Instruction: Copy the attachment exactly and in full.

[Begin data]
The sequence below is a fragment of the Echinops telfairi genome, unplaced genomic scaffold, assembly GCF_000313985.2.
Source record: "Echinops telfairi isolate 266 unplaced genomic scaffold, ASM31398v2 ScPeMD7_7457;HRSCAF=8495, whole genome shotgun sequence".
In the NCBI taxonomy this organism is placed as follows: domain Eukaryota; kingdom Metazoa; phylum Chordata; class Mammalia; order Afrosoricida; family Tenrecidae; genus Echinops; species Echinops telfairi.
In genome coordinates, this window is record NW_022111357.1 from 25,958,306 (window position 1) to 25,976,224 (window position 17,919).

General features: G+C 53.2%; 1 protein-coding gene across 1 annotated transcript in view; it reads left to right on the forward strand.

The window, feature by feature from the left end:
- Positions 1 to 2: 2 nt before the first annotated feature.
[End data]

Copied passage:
The sequence below is a fragment of the Echinops telfairi genome, unplaced genomic scaffold, assembly GCF_000313985.2.
Source record: "Echinops telfairi isolate 266 unplaced genomic scaffold, ASM31398v2 ScPeMD7_7457;HRSCAF=8495, whole genome shotgun sequence".
In the NCBI taxonomy this organism is placed as follows: domain Eukaryota; kingdom Metazoa; phylum Chordata; class Mammalia; order Afrosoricida; family Tenrecidae; genus Echinops; species Echinops telfairi.
In genome coordinates, this window is record NW_022111357.1 from 25,958,306 (window position 1) to 25,976,224 (window position 17,919).

General features: G+C 53.2%; 1 protein-coding gene across 1 annotated transcript in view; it reads left to right on the forward strand.

The window, feature by feature from the left end:
- Positions 1 to 2: 2 nt before the first annotated feature.